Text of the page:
We champion better law and policy to key decision makers in government and the market, successfully advocating for practical and proven solutions. We help policy makers and the general public better understand cultural racketeering, while championing practical and proven solutions to combat it.
On Friday, March 6, 2015, the Antiquities Coalition wrote Fatou Bensouda, prosecutor of the International Criminal Court (ICC), urging her to open an investigation into Daesh’s war crimes against cultural heritage in northern Iraq.
The targeting and deliberate destruction of cultural heritage is a grave violation of international law, including the Rome Statute, which established
the ICC. More importantly, judging from history, it also poses a stark warning that violent extremist organizations like Daesh will soon undertake even greater violence against the besieged Iraqi population: The United Nations (UN) clearly recognizes that such “cultural cleansing” is a specific risk factor of impending genocide, crimes against humanity and war crimes.
The Antiquities Coalition strongly commends and supports the International Criminal Court’s (ICC) decision to prosecute Ahmad Al-Mahdi Al Faqi, a member of the al Qaeda-affiliated Ansar Dine in Mali, for war crimes — in the first case brought before the ICC on the destruction of cultural property. This landmark decision sends a strong message that the intentional destruction of our shared heritage will not be tolerated and that those who engage in these crimes will be held accountable for their actions.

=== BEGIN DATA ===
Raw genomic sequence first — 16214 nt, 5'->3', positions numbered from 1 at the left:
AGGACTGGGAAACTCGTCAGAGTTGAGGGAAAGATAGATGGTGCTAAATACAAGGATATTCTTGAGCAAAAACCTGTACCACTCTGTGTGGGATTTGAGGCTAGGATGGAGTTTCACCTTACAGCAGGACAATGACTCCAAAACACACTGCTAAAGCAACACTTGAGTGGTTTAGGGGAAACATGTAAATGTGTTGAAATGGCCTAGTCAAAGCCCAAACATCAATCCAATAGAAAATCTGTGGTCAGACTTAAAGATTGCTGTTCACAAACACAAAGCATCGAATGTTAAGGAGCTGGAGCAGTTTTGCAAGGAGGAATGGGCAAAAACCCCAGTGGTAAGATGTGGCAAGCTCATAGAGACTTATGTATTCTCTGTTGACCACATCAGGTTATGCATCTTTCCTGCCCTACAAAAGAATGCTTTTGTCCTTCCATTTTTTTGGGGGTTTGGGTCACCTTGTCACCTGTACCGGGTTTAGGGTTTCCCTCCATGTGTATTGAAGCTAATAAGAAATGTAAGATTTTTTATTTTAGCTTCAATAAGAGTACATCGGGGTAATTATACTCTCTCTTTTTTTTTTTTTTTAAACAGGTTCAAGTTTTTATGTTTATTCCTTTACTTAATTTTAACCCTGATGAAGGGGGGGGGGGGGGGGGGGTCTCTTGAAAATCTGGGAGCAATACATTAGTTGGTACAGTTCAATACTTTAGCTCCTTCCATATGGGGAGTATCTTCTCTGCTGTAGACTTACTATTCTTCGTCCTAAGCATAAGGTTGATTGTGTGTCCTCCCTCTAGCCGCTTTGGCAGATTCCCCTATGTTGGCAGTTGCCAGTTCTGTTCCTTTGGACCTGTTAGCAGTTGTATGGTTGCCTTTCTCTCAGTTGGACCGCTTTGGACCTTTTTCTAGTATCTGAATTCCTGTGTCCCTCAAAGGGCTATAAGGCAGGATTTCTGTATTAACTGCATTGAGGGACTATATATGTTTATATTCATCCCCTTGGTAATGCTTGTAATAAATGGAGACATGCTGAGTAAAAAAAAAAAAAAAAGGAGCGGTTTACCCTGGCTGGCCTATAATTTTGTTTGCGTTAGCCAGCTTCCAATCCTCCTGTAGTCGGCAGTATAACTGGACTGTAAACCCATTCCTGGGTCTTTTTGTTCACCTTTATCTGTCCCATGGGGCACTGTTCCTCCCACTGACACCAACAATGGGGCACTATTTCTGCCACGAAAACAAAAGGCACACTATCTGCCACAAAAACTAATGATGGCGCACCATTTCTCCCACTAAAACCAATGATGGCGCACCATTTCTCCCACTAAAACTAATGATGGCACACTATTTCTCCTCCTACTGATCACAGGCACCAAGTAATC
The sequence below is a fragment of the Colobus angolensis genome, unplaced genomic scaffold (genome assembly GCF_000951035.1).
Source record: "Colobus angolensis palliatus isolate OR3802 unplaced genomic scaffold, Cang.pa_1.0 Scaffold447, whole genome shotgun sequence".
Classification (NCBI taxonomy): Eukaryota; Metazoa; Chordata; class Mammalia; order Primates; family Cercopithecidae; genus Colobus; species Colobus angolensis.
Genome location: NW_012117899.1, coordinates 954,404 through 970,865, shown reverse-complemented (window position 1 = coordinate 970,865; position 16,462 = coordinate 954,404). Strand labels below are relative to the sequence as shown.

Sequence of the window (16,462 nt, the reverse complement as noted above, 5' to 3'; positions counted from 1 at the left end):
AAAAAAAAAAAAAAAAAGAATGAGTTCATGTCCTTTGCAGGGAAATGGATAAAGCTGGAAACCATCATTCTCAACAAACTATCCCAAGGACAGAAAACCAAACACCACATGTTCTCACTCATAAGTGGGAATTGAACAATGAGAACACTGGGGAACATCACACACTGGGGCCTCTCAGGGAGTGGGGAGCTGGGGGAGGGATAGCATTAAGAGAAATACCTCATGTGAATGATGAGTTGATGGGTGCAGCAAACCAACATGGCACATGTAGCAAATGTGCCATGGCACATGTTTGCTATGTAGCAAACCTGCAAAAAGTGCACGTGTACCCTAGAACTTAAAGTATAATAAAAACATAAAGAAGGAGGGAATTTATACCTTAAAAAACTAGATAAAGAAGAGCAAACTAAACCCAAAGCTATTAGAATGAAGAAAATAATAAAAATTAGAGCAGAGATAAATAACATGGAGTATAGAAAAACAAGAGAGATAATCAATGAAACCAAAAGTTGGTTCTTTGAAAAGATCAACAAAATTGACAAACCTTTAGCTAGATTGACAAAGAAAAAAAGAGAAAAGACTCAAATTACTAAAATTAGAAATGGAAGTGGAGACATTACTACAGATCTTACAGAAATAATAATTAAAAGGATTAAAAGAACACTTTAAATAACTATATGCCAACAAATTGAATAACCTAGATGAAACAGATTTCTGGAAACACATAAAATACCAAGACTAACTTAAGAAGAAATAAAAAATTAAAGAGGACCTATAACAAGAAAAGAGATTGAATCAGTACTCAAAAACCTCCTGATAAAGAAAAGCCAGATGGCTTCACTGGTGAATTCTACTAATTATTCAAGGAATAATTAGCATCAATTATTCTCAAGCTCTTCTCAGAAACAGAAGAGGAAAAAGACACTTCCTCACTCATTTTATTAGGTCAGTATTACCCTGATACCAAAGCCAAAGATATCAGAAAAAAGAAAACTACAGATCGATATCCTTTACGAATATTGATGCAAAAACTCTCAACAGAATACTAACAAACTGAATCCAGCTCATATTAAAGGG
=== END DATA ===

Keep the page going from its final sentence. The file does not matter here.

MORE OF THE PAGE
By testifying before congressional committees and other public hearings, the Antiquities Coalition is playing an important role in the decision making process. We help policy makers and the general public better understand cultural racketeering, while championing practical and proven solutions to combat it.
On September 22, 2016 Antiquities Coalition executive director Tess Davis joined a panel for the Senate Human Rights Caucus and the Tom Lantos Human Rights Commission. The panel, titled Destruction of Cultural Heritage in Conflict: Promoting Accountability and the Rule of Law explored the deliberate destruction of cultural heritage as a crime of war and tool of genocide.
Panelists included Patty Gerstenblith, Director, Center for Art, Museum & Cultural Heritage Law, DePaul University; Helen Malko, Postdoctoral Fellow, Italian Academy for Advanced Studies, Columbia _mg_1469_29846845196_o-minUniversity; Tess Davis, Executive Director, Antiquities Coalition; Anne-Marie Carstens, Researcher, Georgetown University Law Center and moderator Raymond Brown, Co-Founder, International Justice Project.
The destruction of cultural heritage in conflict is an increasingly pressing concern for governments and civil society around the world. In Iraq and Syria, Daesh (also known as ISIS) has targeted and destroyed, in visible and dramatic fashion, structures associated with minority sects ofIslam, Christianity, and ancient and traditional cultures. In Mali, a rebel group affiliated with al-Qaeda in the Islamic Maghreb attacked and destroyed religious sites in the famed city of Timbuktu – and one of the perpetrators of these crimes has pled guilty to the war crime of cultural heritage destruction at the International Criminal Court.
On May 12, 2016 Antiquities Coalition chairman and founder Deborah Lehr testified before the Subcommittee on Counterterrorism and Intelligence of the House Committee on Homeland Security. The hearing, titled “Following the Money: Examining Current Terrorist Financing Trends and the Threat to the Homeland” explored the developing trends in illicit financial activity that may be used to support terrorist plots and operations against the United States. It focused on terrorist financing through criminal activity, charity fraud, and antiquities smuggling. Representative Peter King (R-New York’s 2nd District), Chairman of the SubcoFullSizeRender-1mmittee, and Ranking Member Brian Higgins (D-New York’s 27th District) led the hearing.